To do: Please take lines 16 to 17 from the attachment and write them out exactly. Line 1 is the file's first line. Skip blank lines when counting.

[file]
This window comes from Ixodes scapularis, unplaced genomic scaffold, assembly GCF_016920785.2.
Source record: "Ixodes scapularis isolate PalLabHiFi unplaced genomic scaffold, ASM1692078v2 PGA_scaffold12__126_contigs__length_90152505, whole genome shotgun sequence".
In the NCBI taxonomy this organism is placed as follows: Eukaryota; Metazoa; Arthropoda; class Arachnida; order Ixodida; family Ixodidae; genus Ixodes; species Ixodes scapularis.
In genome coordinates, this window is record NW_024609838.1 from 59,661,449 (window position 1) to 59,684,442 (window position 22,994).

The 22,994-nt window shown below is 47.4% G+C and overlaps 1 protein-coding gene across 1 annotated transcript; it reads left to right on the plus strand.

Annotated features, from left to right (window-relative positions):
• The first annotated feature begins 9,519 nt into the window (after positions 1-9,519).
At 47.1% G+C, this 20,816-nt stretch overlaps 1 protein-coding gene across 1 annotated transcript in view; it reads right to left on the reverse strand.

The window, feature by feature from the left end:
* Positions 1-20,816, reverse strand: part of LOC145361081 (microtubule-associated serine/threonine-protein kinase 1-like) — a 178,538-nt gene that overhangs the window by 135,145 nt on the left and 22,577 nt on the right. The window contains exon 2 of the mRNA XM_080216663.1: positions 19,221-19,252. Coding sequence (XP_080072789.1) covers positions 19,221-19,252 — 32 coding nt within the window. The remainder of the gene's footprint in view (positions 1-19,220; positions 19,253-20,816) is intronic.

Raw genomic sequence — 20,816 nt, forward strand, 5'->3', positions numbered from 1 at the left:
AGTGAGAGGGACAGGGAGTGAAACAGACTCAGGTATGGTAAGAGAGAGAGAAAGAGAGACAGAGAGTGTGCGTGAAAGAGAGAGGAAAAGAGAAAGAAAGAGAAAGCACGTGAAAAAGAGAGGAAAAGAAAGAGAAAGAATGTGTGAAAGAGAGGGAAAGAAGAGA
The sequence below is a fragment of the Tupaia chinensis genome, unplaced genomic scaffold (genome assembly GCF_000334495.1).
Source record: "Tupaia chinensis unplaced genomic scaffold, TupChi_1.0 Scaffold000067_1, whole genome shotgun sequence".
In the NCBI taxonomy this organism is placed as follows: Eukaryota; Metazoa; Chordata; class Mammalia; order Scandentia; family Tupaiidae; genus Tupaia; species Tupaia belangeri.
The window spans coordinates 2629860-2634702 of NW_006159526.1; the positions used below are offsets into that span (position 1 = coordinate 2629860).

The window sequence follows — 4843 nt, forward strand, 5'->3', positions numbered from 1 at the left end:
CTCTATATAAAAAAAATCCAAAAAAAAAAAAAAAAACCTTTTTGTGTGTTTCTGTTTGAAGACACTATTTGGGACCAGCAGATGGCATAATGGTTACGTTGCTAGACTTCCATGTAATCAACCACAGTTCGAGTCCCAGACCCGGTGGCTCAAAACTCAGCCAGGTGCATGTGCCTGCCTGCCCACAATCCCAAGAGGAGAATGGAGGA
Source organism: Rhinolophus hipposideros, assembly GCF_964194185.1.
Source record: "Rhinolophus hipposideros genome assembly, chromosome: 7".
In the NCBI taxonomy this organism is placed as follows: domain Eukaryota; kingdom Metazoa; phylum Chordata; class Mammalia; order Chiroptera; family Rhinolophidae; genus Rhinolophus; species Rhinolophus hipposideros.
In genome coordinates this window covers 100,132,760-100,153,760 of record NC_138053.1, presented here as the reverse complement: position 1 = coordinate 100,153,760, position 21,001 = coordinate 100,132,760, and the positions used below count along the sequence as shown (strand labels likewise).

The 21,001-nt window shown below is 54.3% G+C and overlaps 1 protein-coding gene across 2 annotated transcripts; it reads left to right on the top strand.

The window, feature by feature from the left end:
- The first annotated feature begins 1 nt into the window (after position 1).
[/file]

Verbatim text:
The window spans coordinates 2629860-2634702 of NW_006159526.1; the positions used below are offsets into that span (position 1 = coordinate 2629860).

The window sequence follows — 4843 nt, forward strand, 5'->3', positions numbered from 1 at the left end: